You completed NaNoWriMo! (That’s National Novel Writing Month for those of you who aren’t tuned in to the #writingcommunity, and it’s taken place every November for the past 20 years over at www.nanowrimo.org.)
It takes a huge amount of commitment to churn out 50,000 words in less than 30 days. You’re awesome for embarking on this journey and even more amazing if you succeeded at it. After all, a lot of writers would cringe at the very thought. But not you! Now, you’ve got a whole first draft in your hands, and you just can’t wait to share it with the world.
So, what comes next…?
Believe it or not, now is NOT the time to query agents or publishers
I know, I know, the excitement of finishing a first draft can cause impatience to come creeping in, but you must resist the temptation of submitting your NaNoWriMo novel to agents and publishers just yet. In fact, forget the idea of submitting it anytime this year—your manuscript is not ready!
Every professional author knows that “the end” is only the beginning. A first draft is by no means a finished product, and right now, there’s still so much you need to do to give your manuscript its best chance at standing out from the slew of other novels stacking up on your chosen agent’s slush pile over the next few weeks.
Even if you’re feeling the pressure to just do it from your other writer friends, you need to be patient. When it comes to publishing (and life in general, if we want to be philosophical about it), you shouldn’t need to rush into anything you’re really serious about.
And I know you’re serious about this book.
First up, research your genre
You’ve spent the past 30 days working on your novel, so you should have a pretty clear idea of which genre it falls into by now and who its intended audience is. Next, you’ve got to do your research and figure out if 50,000 words is a good size for that genre.
In many cases, especially if you’re writing adult fiction, 50,000 words falls short of the expected word count, so you might need to add more to your novel to keep in line with industry expectations. A drastically low word count is enough to put a literary agent off before they’ve even read your sample pages.
Other things you’ll need to consider include the themes, style, and tone of your novel as well as paying attention to any other titles already out there that sound a bit too similar to your concept. It’s your job to make it as easy as possible for agents and publishers to place your book in the market, and it’s always best to avoid stepping on the toes of another writer’s original idea.
Why not try reading similar books in the same genre?
It’s great to get some distance from your manuscript after you finish writing a first draft. I wrote about the benefits of doing this in a recent blog post, which you can read now by clicking here. While you’re taking a break from your manuscript, try to read other books in the same genre, particularly those with similar themes to yours.
There are lots of benefits to doing this. You’ll be able to examine the structure of published novels and take away some fresh ideas to apply to your own. It will help you to “forget” your own narrative voice for a while, so that when you eventually return to your manuscript to start revisions, you’ll be writing with a clear perspective.
That’s not to mention, reading other books in the same genre can help you to create a list of comparison titles you can later use in your pitches to agents and publishers.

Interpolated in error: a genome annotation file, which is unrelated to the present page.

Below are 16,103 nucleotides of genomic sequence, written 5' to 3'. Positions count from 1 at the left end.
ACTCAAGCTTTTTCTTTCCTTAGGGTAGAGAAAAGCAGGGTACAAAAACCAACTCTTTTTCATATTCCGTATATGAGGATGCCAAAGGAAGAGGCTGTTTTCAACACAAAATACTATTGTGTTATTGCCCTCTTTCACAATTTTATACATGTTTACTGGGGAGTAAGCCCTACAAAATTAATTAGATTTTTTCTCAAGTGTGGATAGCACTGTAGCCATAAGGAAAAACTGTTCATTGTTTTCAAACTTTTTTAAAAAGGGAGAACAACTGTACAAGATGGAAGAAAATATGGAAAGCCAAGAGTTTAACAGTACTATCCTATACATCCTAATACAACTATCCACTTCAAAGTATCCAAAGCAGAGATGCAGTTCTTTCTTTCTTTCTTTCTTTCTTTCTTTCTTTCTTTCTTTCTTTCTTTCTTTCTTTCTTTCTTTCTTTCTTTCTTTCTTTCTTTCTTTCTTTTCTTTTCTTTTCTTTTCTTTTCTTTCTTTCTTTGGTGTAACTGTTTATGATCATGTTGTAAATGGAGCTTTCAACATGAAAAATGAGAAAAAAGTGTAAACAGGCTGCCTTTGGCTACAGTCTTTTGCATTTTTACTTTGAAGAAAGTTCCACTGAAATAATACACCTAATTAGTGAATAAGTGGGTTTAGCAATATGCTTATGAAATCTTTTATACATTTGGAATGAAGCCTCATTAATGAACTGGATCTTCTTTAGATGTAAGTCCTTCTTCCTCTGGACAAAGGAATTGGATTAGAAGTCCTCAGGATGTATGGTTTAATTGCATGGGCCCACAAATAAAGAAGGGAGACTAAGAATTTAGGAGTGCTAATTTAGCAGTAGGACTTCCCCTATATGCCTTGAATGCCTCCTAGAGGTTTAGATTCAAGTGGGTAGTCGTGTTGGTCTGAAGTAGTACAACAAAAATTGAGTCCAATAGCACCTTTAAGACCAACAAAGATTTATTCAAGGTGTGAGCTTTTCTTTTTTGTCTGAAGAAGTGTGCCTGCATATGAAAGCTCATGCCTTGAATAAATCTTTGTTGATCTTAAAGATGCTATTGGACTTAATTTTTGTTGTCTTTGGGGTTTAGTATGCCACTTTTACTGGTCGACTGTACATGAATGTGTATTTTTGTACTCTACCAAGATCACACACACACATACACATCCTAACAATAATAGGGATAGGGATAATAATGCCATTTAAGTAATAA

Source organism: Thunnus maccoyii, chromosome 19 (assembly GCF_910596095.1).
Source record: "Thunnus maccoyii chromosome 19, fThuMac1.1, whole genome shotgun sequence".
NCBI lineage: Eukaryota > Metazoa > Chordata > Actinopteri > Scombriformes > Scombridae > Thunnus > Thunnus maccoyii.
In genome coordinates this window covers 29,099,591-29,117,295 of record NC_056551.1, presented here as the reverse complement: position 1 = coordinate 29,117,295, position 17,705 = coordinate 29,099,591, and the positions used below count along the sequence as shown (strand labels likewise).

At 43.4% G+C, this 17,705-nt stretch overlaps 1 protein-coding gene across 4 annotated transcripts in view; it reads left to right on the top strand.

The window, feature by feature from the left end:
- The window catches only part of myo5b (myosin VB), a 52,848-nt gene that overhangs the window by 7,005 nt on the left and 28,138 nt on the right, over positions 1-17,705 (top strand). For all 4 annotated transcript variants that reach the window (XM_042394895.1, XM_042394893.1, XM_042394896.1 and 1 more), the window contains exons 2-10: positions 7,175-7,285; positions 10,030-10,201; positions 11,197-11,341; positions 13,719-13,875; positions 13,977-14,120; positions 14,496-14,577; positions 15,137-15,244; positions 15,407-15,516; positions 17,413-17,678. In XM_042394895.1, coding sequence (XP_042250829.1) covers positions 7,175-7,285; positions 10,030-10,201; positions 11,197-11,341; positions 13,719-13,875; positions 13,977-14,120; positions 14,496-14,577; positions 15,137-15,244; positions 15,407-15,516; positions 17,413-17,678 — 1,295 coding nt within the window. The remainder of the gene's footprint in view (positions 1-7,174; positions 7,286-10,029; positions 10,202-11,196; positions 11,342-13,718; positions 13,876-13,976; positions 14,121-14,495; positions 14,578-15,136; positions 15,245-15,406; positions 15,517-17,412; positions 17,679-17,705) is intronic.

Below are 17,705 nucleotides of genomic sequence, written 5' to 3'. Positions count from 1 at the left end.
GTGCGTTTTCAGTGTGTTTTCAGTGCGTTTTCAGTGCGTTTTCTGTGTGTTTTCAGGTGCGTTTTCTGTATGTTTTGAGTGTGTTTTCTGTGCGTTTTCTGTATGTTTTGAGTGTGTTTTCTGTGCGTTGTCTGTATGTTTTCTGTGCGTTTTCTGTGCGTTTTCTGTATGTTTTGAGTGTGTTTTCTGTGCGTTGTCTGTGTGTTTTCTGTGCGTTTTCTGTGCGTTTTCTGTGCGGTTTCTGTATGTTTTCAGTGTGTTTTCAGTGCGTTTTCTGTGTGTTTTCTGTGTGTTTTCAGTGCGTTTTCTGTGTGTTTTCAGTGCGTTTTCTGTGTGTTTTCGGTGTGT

Speaking of agents and publishers…
Give yourself plenty of time to find agents who represent your genre before you send your first submission out.
It’s important to submit your novel to agents who are seeking manuscripts exactly like yours, rather than sending out a general submission to those who have no similar titles on their lists.
You can find contact details for agents and publishers by using resources such as the Writers’ and Artists’ Yearbook, Writer’s Market, or even conduct your own research into the sort of titles an agent is currently seeking through websites such as www.manuscriptwishlist.com.
Be prepared to rewrite…a lot
When you eventually dive back in to revise your manuscript, be open to the possibility of new ideas and don’t be afraid to rewrite those tricky areas you might’ve rushed through during November. Take on board the advice of critique partners and beta readers during this time and apply any changes they suggest with an open mind. Your story will grow stronger with each revision.
And you will need to revise this manuscript.
Let’s not forget, you’ve already exercised enormous self-discipline by writing 50,000 words in a month, so take the time to celebrate your achievement and revel in the fact you’re one step closer to publication. But don’t lose sight of the end goal. You need to reach inward now and use that same self-discipline to guide you through rewrites, edits, and the process of preparing to submit your manuscript to agents and publishers.
NaNoWriMo might have been a race against the clock, but now is the time for you s-l-o-w down and give your novel the time and attention it needs. Only you can put the work in to transform your first draft into a submission-ready manuscript.
I know you can do this!
Thinking of self-publishing?
If you’re planning to self-publish your novel, you’ll need to find an editor before putting it out into the world. I offer affordable book editing services to self-publishing authors, including developmental editing, copy editing, and proofreading. Please click here to view my pricing, or click here to read feedback from some of the authors I’ve worked with.
I love chatting with new authors and I’m always happy to discuss your manuscript! If you’d like to find out my availability for the New Year, please get in touch today by using the contact form available on this website, or send an email direct to my inbox at firstname.lastname@example.org.
All images in this post were sourced from www.unsplash.com.